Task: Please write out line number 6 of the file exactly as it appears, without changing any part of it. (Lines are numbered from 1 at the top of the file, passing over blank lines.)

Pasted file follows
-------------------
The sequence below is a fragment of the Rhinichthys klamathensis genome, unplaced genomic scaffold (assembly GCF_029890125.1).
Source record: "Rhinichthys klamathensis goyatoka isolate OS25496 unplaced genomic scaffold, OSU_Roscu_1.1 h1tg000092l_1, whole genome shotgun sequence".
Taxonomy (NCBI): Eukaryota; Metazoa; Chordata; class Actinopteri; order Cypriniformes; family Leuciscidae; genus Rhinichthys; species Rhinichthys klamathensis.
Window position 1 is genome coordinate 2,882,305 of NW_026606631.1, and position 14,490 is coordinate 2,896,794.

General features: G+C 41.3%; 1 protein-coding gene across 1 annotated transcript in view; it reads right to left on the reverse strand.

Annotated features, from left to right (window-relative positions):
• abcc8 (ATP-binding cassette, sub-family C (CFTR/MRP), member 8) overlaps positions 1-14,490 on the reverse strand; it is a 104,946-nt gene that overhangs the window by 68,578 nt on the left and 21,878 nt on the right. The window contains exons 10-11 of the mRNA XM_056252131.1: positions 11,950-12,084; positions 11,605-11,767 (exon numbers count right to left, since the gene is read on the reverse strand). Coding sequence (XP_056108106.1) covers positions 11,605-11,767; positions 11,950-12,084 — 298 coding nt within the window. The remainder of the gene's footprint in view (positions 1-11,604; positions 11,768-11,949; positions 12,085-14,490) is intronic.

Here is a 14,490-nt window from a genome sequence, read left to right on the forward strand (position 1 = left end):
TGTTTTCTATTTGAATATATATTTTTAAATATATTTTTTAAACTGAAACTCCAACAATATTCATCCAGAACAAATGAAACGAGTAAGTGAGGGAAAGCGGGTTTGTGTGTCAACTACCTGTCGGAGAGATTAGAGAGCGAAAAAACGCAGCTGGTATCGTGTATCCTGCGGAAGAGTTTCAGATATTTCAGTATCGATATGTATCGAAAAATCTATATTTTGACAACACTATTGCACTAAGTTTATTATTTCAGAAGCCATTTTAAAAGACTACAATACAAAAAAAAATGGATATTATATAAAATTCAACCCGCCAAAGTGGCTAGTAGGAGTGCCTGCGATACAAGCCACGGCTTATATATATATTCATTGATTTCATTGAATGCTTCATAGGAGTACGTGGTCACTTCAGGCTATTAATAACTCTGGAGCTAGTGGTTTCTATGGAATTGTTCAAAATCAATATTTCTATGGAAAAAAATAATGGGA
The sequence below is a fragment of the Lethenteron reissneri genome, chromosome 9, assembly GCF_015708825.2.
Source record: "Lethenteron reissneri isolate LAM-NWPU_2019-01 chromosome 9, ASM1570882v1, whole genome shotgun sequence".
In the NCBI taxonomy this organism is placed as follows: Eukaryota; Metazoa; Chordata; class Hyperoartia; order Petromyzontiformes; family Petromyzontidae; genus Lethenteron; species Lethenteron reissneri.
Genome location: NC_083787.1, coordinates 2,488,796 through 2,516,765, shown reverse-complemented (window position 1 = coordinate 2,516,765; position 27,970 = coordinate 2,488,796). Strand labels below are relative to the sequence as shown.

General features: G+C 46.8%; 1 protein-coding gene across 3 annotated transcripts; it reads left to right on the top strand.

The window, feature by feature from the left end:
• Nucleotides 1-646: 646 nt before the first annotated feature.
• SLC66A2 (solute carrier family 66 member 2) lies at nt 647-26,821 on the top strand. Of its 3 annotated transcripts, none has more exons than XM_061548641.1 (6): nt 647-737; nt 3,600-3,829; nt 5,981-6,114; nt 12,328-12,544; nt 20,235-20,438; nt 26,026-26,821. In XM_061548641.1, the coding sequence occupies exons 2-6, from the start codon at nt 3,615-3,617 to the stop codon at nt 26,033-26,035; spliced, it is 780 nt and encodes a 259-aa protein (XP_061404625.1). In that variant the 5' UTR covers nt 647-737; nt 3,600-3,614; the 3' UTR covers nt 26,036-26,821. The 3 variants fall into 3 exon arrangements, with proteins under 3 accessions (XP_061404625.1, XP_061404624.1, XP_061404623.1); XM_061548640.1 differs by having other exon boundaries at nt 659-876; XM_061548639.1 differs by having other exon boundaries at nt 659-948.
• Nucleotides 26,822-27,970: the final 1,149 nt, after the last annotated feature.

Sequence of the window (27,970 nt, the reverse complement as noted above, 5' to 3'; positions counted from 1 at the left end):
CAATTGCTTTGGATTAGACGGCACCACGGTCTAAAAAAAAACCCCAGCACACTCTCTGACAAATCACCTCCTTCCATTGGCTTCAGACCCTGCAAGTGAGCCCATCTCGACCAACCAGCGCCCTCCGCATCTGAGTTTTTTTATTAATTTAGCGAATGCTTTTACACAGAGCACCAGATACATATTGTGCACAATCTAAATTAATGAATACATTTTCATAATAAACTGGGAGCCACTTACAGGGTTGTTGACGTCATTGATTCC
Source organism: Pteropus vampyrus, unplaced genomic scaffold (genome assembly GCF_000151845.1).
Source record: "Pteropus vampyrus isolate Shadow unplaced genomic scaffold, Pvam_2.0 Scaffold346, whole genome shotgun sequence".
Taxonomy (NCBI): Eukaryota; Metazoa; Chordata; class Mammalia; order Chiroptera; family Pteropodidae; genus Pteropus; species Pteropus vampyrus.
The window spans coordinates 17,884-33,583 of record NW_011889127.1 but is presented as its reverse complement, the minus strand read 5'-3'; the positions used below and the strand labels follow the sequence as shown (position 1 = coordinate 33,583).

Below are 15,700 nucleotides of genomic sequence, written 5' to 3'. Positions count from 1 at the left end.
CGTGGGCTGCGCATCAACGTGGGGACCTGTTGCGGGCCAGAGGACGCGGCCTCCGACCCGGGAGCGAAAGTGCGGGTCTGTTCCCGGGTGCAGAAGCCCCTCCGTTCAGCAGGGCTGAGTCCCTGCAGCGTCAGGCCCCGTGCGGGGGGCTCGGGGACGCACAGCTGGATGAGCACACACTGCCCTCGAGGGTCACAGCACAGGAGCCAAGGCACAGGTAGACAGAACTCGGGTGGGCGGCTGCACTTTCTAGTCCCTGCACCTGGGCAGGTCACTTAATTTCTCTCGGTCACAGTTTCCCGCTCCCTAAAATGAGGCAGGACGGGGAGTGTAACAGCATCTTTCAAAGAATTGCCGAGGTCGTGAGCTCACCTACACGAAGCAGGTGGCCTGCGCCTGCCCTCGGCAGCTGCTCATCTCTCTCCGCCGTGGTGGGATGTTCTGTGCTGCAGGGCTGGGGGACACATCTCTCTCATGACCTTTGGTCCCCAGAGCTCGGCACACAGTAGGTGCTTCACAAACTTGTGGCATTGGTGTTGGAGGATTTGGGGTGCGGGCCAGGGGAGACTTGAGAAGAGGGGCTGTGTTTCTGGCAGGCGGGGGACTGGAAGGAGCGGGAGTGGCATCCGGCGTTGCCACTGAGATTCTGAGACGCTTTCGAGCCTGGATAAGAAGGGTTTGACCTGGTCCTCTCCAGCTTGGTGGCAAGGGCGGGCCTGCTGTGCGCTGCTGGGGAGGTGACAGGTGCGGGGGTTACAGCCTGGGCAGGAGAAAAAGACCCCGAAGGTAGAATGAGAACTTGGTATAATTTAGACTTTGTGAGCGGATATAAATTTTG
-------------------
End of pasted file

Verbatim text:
Annotated features, from left to right (window-relative positions):